Picture 1

When there is a change in temperature or mood (for example for mating) that requires to signal others, the nervous system sends the signal to chromatophores to expand or to contract. For example, if the the body requires to show red color, it is done by expanding the erythrophores while blocking out the other colors beneath them simultaneously, as shown in Picture 2.

Picture 2

Another example when the chameleon is on the calm state, the green color is made by contracting its erythrophores while reflecting light from its iridophores to mix with layer of somewhat contracted with yellow xanthophores, as Shown in Picture 3. In case you don’t have knowledge in basic color theory, the mixture of yellow and blue gives green color. So that is why Iridophores and Xanthophores take action to generate green color on chameleon skin.

Picture 3

Pixels on LCD

While Chameleon has pigments xantophores, erythrophores, iridophores and melanophores, LCD has (Red/Green/Blue) RGB pixels. These LCDs work just like the normal character type, but the backlight has three LEDS so you can generate any color you like. The color are composed of tiny crystal about a thousand times smaller than human hair, which acts as a filter for the white backlight and only allow light waves from selected range of visible spectrum to pass through. The basic principle, when color red appears, the corresponding sub pixel lets the red portion of light pass through and absorb the rest. The green and blue subpixels are deactivated when this happen. The color becomes yellow when red and green subpixels are activated while the blue subpixel is deactivated. Sound familiar with this mechanism?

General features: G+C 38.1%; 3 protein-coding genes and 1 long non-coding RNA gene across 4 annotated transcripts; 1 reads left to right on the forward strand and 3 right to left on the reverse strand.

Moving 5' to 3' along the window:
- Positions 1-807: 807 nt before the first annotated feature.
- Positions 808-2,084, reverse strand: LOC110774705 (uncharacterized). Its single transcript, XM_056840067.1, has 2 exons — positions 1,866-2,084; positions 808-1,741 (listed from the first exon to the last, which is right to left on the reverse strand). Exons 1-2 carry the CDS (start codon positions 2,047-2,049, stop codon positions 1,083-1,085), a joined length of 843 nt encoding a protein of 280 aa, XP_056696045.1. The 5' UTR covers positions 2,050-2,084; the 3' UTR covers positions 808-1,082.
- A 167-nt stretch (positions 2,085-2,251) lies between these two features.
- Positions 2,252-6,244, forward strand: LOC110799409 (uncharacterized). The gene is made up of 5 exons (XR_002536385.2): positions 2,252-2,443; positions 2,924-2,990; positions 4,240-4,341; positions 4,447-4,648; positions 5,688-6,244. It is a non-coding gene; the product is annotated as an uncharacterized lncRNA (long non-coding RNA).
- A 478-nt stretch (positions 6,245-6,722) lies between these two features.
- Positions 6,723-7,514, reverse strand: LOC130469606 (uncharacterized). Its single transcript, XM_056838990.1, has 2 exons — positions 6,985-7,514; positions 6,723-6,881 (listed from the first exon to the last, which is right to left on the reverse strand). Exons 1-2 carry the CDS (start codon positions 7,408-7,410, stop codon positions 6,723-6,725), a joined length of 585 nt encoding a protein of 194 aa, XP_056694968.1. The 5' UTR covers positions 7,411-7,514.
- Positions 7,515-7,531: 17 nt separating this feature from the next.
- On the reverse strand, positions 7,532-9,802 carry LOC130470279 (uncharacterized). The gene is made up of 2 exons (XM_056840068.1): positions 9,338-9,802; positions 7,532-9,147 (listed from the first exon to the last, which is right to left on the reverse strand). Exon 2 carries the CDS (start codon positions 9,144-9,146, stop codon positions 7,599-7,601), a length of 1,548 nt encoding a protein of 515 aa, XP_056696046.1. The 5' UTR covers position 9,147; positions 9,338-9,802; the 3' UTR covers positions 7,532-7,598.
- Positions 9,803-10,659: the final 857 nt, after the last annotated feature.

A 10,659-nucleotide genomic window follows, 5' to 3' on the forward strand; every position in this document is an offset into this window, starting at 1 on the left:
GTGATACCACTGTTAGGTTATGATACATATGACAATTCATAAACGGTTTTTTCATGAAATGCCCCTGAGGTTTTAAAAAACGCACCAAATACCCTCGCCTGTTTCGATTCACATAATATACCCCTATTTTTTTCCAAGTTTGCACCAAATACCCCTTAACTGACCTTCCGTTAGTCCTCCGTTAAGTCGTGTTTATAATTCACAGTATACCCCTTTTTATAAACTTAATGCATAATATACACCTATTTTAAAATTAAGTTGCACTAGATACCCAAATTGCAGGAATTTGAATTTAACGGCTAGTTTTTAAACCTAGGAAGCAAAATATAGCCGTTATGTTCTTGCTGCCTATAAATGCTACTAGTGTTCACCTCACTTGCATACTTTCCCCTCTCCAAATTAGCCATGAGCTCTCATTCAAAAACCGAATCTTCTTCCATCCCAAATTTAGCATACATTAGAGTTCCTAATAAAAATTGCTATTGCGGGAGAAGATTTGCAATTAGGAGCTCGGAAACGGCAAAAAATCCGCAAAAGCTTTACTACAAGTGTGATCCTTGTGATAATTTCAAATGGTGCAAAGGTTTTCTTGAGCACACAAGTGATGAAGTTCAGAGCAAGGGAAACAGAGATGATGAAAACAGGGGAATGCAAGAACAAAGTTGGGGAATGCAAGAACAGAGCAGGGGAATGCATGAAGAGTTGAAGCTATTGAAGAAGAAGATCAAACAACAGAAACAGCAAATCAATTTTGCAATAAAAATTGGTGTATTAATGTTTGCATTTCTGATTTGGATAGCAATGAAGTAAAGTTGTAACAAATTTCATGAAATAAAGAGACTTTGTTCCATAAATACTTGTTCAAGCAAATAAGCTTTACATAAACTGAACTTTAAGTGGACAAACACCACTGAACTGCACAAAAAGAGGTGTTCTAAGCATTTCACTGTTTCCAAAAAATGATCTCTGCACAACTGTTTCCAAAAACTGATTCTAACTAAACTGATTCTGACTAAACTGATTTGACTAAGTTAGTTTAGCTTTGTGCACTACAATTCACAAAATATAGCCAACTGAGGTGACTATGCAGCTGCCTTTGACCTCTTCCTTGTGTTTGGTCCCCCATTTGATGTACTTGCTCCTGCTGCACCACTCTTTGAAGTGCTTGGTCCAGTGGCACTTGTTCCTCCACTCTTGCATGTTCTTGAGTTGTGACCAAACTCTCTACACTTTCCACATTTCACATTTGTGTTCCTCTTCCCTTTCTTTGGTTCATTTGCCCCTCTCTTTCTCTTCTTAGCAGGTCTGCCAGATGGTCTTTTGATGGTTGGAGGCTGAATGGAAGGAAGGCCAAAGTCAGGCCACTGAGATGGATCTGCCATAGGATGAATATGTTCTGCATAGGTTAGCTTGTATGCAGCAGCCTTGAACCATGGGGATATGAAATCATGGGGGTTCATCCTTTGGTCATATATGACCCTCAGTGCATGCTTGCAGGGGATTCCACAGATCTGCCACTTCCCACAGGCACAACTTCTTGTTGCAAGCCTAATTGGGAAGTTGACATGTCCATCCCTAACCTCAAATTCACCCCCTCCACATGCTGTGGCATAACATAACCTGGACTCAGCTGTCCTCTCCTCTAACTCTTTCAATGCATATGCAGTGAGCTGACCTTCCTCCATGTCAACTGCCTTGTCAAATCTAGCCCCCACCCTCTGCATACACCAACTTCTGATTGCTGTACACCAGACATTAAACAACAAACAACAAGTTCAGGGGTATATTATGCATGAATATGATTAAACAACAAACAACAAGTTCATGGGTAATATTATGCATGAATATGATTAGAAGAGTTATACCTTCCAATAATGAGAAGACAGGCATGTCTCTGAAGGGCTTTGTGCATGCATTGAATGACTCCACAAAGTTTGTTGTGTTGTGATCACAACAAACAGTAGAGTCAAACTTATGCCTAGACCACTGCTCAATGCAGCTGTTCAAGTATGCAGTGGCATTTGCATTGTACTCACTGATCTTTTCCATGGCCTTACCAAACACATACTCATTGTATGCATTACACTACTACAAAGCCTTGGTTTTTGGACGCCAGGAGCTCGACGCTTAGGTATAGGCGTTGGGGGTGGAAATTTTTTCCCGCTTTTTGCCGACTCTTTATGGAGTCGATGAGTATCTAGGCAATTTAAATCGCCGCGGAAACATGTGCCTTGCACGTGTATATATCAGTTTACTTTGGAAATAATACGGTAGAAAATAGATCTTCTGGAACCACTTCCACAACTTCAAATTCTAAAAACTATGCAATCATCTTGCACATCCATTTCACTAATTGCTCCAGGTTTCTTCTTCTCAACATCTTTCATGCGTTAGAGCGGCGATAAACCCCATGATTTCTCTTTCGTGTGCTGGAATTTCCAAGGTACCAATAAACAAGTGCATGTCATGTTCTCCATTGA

If you see closer to your monitor (which you shouldn’t do this to modern LCD, this action is more applicable to older TV. Seeing screen in closer proximity only hurts your vision) you might see a combination of red, green and blue dots. Thanks to optical trick that make you unable to see these dots and able to perceive it into one color.

Microscopic view of 16×16 pixel portion of 128×128 pixel RGB TFT screen – grey box (right upper corner) is one RGB pixel measuring 300um x 300um. Image from ivoidwarranty

From Pigments to Pixels

The advantage of pixels in LCD is the wider variation of color, while pigments coloration is limited. This is due to the ability to provide various brightness that gives more hue and saturation. For example you have RGB were each color is 8 bits. So altogether for the colors you have 24 bits. Each color has 256 shades available so we get 256 x 256 x 256 for each color. The result is 16,777,216 colors which can be displayed. This is how many colors most monitors can display. Meanwhile pigment in chameleon skin only gives different saturation. So that gives the chameleon shade of pink, blue, orange, red, yellow, green and turquoise. 

The various color in LCD is very useful in HMI, that we can use red color to alert error, yellow for warning, green color for good and normal condition in machine. As we can see the pixel in LCD not only function like pigment in chameleon skin, but also serves similar purpose. Ladies and Gentleman, From Pigments to Pixels.

Mobiele versie afsluiten